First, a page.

Wednesday, November 21, 2012
On November 20, the Obama administration took three important steps in implementing ACA. The administration issued notices of proposed rulemaking (1) prohibiting health insurers from discriminating on the basis of preexisting or chronic conditions; (2) outlining policies and standards for determining the essential benefits package that must be included in coverage; and (3) setting standards for employer-based wellness programs. In this post, I take up the NPRM concerning employer-based wellness programs; later posts will deal with the pre-existing conditions and essential benefits proposals.
"Wellness" programs are controversial because they may discriminate against individuals with health conditions, because they are seen as unjustifiable paternalistic restrictions on liberty, and because there are concerns that they may be subterfuges for additional charges. They are praised for their potential to improve health, to engage insured individuals in health-improvement efforts, and to reduce overall health care costs. The section of ACA that allows plans to vary premiums for participants who meet wellness targets has attracted limited discussion in the controversies over ACA. However, as ACA is implemented it seems likely that interest in these programs will grow--with cost implications for individuals that are not trivial.
The NPRM proposes a common standard for wellness programs in group health plans, group health insurance, and individual health insurance. There are two types of wellness plans: participatory wellness plans that are programs available to all participants (such as a discounted gym membership) and "health-contingent" programs that reward individuals for satisfying a standard based on a health factor (such as a premium discount for maintaining normal blood pressure or complying with a prescribed plan of care). Both types of wellness programs must be made available to all participants, but health-contingent plans are the more controversial and must satisfy additional requirements. To be non-discriminatory, health-contingent plans must meet 5 standards:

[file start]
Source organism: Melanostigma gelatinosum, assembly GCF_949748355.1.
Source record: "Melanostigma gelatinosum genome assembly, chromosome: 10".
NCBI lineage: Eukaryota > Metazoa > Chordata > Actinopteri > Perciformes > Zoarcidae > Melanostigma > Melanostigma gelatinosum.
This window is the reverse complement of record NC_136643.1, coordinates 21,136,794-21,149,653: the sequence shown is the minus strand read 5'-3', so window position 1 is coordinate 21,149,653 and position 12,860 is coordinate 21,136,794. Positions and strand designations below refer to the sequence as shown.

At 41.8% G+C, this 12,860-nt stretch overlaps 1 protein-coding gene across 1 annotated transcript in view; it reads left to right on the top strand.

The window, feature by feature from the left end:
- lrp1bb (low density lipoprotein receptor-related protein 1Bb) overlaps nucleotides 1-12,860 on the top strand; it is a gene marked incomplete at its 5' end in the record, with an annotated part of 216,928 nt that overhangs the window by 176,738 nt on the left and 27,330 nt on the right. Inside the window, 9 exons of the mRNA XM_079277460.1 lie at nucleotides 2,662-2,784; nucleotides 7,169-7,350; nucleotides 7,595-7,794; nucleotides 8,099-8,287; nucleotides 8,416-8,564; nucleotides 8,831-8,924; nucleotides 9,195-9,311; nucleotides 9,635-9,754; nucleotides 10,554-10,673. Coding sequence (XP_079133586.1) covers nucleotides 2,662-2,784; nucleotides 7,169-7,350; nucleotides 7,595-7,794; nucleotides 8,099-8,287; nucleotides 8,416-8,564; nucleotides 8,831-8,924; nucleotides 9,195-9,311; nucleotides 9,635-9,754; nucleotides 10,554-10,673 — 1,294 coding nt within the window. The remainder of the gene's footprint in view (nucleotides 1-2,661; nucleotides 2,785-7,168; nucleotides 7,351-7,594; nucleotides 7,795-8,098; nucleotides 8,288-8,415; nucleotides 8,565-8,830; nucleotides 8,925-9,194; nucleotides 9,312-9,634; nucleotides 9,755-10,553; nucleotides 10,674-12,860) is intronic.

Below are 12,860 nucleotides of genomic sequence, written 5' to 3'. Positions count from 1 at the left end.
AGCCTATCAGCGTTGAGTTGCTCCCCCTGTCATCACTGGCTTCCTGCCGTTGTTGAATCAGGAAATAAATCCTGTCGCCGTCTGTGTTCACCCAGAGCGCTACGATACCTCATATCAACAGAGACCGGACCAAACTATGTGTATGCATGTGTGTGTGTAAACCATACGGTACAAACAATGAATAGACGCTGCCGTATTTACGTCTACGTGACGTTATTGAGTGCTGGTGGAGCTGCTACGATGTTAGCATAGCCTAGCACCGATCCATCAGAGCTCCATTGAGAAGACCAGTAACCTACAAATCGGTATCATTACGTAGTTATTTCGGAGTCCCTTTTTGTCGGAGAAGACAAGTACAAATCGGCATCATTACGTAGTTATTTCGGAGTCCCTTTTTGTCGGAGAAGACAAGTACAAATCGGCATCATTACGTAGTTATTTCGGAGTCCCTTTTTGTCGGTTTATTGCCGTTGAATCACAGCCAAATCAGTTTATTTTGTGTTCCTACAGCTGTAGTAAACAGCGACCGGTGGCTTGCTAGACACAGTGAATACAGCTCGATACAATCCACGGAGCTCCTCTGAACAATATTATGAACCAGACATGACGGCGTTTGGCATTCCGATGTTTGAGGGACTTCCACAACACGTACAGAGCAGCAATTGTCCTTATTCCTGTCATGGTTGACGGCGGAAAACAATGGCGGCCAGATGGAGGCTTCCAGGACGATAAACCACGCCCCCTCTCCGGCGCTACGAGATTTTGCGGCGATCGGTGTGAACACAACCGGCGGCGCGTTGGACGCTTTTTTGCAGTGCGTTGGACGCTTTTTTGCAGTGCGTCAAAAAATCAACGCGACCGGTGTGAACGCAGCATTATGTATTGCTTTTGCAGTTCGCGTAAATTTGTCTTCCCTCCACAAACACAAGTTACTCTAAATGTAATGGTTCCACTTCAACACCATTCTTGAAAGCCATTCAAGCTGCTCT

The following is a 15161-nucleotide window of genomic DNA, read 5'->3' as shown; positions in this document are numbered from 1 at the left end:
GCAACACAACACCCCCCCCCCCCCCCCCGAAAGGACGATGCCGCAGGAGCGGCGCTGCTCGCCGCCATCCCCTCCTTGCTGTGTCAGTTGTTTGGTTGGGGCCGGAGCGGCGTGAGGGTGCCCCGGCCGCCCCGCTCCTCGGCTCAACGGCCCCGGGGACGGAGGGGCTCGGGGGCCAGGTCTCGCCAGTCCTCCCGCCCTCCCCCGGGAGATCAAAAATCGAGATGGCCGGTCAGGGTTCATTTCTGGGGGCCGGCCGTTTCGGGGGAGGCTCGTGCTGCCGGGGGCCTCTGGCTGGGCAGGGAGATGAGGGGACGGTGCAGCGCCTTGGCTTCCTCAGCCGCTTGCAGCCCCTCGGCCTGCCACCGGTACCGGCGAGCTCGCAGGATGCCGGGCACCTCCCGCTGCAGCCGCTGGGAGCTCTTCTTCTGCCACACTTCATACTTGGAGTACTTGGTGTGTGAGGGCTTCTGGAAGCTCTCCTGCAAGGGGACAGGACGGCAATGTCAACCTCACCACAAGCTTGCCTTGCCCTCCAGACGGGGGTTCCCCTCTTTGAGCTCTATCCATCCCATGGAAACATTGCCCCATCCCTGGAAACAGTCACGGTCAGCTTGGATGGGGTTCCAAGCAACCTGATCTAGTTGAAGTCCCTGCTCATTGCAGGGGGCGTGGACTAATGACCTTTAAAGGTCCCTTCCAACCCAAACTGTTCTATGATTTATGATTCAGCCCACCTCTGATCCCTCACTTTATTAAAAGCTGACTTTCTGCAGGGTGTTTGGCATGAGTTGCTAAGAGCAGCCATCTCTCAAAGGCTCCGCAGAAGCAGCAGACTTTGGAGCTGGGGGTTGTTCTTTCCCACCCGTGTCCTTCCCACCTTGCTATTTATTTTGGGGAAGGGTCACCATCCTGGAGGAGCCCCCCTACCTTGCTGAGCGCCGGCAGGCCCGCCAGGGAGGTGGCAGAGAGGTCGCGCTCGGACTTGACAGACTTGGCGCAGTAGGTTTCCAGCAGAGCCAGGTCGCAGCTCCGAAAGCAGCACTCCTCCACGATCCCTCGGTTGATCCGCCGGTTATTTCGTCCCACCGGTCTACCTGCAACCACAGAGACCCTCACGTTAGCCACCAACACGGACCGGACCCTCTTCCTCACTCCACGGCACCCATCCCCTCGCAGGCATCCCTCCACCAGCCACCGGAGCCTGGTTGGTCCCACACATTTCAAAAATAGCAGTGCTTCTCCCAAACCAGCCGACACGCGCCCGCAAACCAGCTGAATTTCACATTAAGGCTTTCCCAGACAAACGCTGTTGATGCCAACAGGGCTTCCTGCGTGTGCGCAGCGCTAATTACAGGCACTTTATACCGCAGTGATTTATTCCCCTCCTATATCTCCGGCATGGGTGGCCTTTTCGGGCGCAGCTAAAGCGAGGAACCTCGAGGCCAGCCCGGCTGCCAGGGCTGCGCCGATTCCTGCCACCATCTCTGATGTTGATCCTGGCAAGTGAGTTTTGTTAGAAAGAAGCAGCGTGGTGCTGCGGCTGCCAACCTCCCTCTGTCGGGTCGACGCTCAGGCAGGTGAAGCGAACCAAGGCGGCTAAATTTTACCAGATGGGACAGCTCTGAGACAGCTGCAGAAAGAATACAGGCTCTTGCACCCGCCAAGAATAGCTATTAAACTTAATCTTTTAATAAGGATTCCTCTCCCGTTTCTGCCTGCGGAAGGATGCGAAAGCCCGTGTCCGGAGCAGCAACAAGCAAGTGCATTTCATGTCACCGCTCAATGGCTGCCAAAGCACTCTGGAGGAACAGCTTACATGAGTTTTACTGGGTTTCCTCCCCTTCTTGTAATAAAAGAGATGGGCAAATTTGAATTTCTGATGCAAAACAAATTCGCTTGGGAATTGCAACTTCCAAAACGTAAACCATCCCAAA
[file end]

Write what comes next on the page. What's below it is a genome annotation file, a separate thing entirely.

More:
--individuals must be eligible for the reward at least once a year
--the maximum permissible reward may not exceed 30% of the total cost of coverage (this is an increase from 20% for previously-covered plans); tobacco cessation programs may offer rewards up to 50%
--the rewards must be available to all similarly situated individuals--and there must be reasonable alternatives for individuals for whom it is medically inadvisable to meet the standard or for whom the standard would be unreasonably difficult to meet because of a medical condition. Plans may require individuals to request alternatives. Plans must pay the costs of participation in educational or weight-reduction programs. Alternatives must accommodated the recommendations of the individual's physician and may seek reasonable physician verification.
--programs must be reasonably designed to promote health or prevent disease, and may not be subterfuges for increased charges
--programs that state methods for qualifying for the reward must specify that alternatives may be available for qualifying.
The NPRM asks specifically for comments on many of these standards for health-contingent programs. The NPRM can be located here, http://www.ofr.gov/OFRUpload/OFRData/2012-28361_PI.pdf, and will be published in the Federal Register on November 26. Comments should be identified by "Wellness Programs" and may be submitted to the Department of Labor through http://www.regulations.gov. Comments are due January 25, 2013.